Students get the word at Canyon Crest Academy Writers’ Conference: Just write


More than 200 students from 31 high schools around San Diego showed up for the fourth annual Canyon Crest Academy Writers’ Conference last Saturday. The day-long event featured 28 authors, agents and writing professionals teaching workshops that covered everything from general writing techniques to playwriting and songwriting, podcasts, spoken word, writing for TV and comedy, and selling your work.

“We sold out this year, and had our largest number of attendees ever,” said Julia Camilleri, president of the CCA Creative Writing Club. “It was great to see students coming from as far as Coronado, Chula Vista and even Ramona!”

Students came to the conference for a variety of reasons. Many dream of becoming best-selling authors, others aspire to write for the stage or screen, and some are simply motivated by practicality.

“I was especially interested in taking ‘Writing the College Essay’ to improve my writing,” admitted Nikita Krishman, a freshman at The Bishop’s School in La Jolla. Although she’s considering journalism as a career, she believes “that workshop will be the most useful right now.”

Lindsey Fry, a junior at CCA, agreed. “In the college essay writing seminar, I learned some great tips about phrases to avoid when writing my applications next fall. I promise never to use the words, ‘truly’ or ‘suddenly’!”

According to Camilleri, the most popular workshops were the horror panel with Jonathan Maberry and Nancy Holder, Greg Van Eekhout’s “Seeing the World Through Your Character’s Eyes,” Kathy Aarons’ “The Road to Publication” and Allan Retzky’s “How to Start Your Story or Novel.”

The day started in the Proscenium Theater with a keynote speech by horror panelist and best-selling author Maberry.

“We live in an interesting era for publishing,” he told the students. “The industry is really listening to young writers and supporting them in the business of being a writer.”

Maberry shared his story of always wanting to be a writer but not knowing what he wanted to write. He started writing for his middle school newspaper in order to get a byline, and ended up receiving an academic scholarship to Temple University.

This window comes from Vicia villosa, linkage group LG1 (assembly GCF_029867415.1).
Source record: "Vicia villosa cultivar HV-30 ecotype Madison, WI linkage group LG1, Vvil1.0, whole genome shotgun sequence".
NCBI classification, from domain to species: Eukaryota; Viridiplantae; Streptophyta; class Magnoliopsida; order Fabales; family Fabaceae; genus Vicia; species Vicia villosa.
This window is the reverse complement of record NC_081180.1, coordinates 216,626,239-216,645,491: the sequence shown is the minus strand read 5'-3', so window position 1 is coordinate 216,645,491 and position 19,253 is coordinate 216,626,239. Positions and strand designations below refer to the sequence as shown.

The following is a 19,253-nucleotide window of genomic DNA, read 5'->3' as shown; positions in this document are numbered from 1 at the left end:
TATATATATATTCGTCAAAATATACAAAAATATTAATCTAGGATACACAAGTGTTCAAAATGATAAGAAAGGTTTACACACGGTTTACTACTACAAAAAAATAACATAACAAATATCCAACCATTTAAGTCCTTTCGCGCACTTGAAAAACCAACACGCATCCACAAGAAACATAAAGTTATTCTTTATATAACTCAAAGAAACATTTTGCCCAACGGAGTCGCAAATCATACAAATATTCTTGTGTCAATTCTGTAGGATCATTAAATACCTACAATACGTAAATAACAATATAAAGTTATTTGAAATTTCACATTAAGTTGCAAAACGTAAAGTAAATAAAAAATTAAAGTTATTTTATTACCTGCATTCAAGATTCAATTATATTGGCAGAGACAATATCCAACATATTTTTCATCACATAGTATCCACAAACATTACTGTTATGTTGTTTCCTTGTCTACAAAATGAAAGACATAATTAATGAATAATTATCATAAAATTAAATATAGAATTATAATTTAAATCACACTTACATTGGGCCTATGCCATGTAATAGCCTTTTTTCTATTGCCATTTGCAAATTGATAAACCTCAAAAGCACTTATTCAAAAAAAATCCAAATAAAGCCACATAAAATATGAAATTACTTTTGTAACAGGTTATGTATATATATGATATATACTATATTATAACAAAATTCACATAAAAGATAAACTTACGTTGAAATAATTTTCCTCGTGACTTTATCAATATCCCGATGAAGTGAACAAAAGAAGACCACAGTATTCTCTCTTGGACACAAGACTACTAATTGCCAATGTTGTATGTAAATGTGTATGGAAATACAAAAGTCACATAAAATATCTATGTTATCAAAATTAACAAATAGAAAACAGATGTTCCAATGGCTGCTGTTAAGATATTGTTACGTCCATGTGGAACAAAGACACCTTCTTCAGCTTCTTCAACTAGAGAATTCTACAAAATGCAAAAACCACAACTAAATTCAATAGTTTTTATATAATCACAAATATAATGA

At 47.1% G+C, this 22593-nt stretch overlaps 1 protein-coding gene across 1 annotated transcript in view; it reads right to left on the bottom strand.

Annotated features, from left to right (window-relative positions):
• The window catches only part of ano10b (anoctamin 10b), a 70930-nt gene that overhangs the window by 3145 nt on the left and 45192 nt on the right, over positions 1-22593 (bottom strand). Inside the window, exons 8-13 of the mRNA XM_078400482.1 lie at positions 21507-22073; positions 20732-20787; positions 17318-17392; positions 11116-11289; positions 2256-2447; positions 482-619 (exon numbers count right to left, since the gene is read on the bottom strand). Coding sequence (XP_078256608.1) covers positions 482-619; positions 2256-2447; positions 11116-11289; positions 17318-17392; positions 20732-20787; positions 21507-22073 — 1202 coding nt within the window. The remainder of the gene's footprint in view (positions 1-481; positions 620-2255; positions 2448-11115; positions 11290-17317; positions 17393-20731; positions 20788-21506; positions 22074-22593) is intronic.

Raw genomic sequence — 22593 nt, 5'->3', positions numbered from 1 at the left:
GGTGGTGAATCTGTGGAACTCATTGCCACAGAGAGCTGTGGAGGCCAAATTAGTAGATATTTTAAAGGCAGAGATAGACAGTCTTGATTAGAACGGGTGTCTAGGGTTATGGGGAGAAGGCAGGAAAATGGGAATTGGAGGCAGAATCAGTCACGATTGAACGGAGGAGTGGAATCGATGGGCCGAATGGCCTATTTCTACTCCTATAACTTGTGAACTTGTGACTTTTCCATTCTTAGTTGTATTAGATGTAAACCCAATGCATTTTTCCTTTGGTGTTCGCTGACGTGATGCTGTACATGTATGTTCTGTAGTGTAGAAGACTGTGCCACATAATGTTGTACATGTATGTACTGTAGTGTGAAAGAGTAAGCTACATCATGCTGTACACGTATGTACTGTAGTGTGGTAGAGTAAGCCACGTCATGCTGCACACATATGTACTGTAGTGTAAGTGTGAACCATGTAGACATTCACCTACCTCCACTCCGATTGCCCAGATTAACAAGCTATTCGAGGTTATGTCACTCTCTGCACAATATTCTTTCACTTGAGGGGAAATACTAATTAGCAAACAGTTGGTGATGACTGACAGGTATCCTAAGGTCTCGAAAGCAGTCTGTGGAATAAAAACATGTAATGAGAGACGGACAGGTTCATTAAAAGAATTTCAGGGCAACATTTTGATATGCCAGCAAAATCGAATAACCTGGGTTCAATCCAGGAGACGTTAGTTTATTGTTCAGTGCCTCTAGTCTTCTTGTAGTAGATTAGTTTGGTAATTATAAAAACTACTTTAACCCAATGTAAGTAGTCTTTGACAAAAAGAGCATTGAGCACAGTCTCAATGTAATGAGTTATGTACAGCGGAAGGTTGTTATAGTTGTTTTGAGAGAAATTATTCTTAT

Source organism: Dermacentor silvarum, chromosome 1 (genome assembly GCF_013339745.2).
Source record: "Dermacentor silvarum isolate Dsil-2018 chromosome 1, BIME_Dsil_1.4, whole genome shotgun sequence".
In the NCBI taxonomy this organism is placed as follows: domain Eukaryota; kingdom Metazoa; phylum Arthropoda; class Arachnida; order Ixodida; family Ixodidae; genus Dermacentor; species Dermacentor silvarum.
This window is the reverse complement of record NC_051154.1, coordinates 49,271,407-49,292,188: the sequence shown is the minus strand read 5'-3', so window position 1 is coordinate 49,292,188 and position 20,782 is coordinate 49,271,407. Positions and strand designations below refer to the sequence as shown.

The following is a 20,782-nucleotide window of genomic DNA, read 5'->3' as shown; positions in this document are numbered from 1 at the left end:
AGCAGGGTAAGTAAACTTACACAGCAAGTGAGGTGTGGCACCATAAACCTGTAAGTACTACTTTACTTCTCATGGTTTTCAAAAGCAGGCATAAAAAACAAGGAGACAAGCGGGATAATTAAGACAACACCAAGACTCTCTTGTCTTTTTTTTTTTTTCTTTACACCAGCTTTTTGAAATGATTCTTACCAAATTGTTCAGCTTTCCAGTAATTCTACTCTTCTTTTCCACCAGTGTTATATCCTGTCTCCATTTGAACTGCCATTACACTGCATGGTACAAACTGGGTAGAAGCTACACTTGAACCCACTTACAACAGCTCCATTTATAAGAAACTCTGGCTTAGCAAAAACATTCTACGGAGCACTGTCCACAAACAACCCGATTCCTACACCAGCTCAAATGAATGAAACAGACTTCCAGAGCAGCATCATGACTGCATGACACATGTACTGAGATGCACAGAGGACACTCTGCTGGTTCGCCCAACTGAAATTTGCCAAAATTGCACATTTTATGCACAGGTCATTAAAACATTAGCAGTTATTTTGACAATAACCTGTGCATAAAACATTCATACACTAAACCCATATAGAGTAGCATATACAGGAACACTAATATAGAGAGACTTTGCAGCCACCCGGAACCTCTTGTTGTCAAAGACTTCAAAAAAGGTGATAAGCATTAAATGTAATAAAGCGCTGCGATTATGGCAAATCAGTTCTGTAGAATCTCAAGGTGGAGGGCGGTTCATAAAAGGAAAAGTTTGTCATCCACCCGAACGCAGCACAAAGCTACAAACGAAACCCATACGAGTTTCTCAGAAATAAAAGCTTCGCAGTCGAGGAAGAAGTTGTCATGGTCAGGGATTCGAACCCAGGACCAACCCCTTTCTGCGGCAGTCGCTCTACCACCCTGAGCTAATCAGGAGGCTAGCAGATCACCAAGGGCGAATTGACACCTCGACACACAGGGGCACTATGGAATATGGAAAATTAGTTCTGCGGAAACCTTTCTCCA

“I was always told, ‘Write what you know,’ so I pitched a story to Black Belt magazine about martial arts,” he said. “The editor wrote back, ‘Are you serious?’ I asked him what I had done wrong, and he sent me a sample of a good query letter. To this day, even though I’ve sold thousands of articles, I still use that template.”

Maberry offered to share that sample letter and encouraged the young audience to read everything they can get their hands on and to write every day.

“A lot of writers wait for the muse,” he said. “What a bunch of crap. That’s not writing; that’s mythologizing the process. A writer just puts his or her butt in the chair and writes.”

He also debunked the idea of writer’s block, telling students, “It doesn’t exist. As Ray Bradbury once told me, ‘Writing is 99 percent thinking and 1 percent typing.’ Every first draft in the history of literature has been terrible.”

Maberry shared fascinating personal stories about his own writers’ groups, which have included A-listers like Stephen King and Arthur C. Clarke, and his experiences writing greeting cards for Hallmark (he wrote the first 12 cards for the popular “Maxine” line) and achieving his dream job of writing for Marvel Comics.

Students took down every word on notepads and iPads as Maberry provided solid tips. He suggested doing a 15-minute writing prompt in a different genre every day (“I never want to get to a point where I think, ‘I can’t write that.’”) and pitching magazine articles on a subject you know well (“Your age doesn’t matter. Magazines are geared toward beginners, and they’re looking for basic how-to articles.”).

Maberry’s passion for his work was infectious, and the audience embraced his supportive message. “The door is open for you to go through,” he said. “Don’t let anyone stop you.”

According to Camilleri, “I’m still hearing from attendees how wonderful the keynote speech was. It was so inspiring.”

The day ended with another empowering — and hilarious— speech by Taylor Williamson, runner-up on “America’s Got Talent” and a graduate of Torrey Pines High School. He talked about comedy writing and the importance of remaining true to yourself in your work — and your life.

Already thinking about next year, Camilleri plans to continue heading the CCA Writers’ Conference until she graduates. She is proud of the fact that it is the only free writers’ conference for high school students in the country, thanks to generous sponsorship from Summa Education, Chipotle, Wells Fargo, Ranch & Coast, Hilton Garden Inn San Diego/Del Mar and Print-Net, and she hopes other companies will join in next year so even more students can have the opportunity to attend.

The students aren’t the only ones who gain so much at this event. Author James Matlack Raney posted this on his Facebook page:

“Had such an amazing time at the CCA Writer’s Con yesterday. The students were unbelievably intelligent, engaged, and passionate. I also felt lucky to make new friends and meet some very successful and prominent authors, as well as catch up with good pals. Thanks so much to (volunteer) Kathy Krevat and crew for inviting me and hosting such a powerful event. Can’t wait until next year!”

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